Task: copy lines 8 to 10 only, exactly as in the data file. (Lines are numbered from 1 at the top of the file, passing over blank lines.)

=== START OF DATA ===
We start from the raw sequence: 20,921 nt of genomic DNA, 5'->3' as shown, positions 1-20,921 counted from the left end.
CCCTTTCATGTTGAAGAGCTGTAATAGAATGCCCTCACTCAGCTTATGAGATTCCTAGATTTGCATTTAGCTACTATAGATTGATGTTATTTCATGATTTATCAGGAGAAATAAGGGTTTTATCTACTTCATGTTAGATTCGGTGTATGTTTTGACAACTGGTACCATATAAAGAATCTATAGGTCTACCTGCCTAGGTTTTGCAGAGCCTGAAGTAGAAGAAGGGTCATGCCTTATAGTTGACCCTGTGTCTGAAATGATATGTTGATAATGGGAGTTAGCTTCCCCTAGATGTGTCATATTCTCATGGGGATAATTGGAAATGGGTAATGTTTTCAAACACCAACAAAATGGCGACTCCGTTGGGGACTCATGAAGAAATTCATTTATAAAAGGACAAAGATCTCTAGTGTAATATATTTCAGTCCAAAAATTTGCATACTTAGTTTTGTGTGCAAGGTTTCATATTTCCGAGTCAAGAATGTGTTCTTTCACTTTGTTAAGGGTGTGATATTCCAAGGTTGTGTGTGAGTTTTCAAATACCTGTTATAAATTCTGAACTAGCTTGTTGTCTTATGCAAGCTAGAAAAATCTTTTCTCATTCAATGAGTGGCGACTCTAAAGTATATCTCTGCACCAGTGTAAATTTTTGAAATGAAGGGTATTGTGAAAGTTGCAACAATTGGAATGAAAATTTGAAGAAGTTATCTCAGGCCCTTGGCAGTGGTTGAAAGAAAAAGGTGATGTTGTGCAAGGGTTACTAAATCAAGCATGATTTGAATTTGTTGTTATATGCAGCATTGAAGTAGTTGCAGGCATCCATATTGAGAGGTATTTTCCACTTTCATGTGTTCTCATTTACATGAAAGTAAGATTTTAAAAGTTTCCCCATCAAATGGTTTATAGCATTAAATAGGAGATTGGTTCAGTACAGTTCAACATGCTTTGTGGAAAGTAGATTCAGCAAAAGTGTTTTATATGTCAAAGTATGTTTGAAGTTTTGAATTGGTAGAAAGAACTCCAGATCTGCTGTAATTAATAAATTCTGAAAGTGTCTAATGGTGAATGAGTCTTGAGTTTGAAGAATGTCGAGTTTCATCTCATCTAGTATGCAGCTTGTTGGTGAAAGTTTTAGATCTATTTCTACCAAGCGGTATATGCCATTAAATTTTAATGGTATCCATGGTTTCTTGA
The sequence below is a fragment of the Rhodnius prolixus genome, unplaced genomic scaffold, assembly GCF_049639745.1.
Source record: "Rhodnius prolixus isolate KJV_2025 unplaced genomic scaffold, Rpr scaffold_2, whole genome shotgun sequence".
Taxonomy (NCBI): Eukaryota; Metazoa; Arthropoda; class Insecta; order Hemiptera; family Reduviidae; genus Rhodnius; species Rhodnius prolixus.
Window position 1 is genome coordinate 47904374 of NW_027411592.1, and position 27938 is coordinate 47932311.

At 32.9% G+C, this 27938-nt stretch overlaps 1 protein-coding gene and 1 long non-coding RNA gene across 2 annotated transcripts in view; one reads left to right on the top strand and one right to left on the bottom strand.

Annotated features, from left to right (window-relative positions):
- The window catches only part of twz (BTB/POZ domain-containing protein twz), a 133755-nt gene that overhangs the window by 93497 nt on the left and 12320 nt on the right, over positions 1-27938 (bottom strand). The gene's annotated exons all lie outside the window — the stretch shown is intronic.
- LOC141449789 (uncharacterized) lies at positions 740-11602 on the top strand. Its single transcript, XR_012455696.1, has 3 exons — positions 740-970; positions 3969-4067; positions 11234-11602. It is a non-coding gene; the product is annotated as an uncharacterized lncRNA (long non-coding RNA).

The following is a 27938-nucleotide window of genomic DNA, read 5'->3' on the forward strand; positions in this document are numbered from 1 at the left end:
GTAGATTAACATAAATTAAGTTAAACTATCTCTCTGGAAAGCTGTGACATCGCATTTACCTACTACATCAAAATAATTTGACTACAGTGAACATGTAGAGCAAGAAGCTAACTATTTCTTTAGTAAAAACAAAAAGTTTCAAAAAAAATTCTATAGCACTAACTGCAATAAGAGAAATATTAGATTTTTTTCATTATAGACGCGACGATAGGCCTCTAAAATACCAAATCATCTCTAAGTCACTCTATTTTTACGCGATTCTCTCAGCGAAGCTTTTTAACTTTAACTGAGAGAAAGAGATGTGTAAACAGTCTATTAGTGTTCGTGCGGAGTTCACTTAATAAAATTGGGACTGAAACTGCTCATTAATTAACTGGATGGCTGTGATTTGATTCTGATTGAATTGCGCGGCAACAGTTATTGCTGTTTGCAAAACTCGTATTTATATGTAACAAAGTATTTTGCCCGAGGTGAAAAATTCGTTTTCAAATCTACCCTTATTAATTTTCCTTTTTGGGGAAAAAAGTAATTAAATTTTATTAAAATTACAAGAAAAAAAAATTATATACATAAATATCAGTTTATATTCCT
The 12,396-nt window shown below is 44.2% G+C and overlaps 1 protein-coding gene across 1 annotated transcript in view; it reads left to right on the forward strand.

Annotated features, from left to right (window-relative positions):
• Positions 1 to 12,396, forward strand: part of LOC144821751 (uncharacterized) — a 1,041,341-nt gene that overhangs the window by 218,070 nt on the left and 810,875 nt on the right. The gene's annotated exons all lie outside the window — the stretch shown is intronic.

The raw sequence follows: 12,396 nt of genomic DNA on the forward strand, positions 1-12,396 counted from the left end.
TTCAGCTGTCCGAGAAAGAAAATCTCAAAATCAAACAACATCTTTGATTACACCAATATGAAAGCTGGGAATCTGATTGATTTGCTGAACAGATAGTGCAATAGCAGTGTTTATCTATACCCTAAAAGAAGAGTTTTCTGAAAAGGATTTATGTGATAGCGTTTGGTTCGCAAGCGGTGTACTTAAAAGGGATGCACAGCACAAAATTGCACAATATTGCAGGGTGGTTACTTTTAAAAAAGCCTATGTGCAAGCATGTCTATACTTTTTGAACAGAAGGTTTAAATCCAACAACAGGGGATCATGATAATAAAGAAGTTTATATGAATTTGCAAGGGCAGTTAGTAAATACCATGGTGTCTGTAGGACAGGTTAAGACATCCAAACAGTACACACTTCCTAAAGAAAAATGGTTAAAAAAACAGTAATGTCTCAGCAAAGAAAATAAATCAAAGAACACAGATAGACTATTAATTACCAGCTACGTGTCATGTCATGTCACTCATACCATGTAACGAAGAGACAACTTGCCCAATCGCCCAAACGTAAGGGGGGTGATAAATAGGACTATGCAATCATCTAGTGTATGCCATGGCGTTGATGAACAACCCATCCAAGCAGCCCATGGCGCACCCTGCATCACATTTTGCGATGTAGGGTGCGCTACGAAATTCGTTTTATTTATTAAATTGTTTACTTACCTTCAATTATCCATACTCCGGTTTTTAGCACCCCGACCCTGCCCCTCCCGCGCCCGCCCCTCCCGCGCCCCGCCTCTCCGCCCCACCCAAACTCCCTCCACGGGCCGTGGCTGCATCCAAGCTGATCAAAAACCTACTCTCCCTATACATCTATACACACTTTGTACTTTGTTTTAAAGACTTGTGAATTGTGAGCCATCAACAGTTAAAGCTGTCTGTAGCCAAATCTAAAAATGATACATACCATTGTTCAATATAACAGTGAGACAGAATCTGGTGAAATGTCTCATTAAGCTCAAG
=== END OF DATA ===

Annotated features, from left to right (window-relative positions):
- The window catches only part of twz (BTB/POZ domain-containing protein twz), a 133755-nt gene that overhangs the window by 93497 nt on the left and 12320 nt on the right, over positions 1-27938 (bottom strand). The gene's annotated exons all lie outside the window — the stretch shown is intronic.
- LOC141449789 (uncharacterized) lies at positions 740-11602 on the top strand. Its single transcript, XR_012455696.1, has 3 exons — positions 740-970; positions 3969-4067; positions 11234-11602. It is a non-coding gene; the product is annotated as an uncharacterized lncRNA (long non-coding RNA).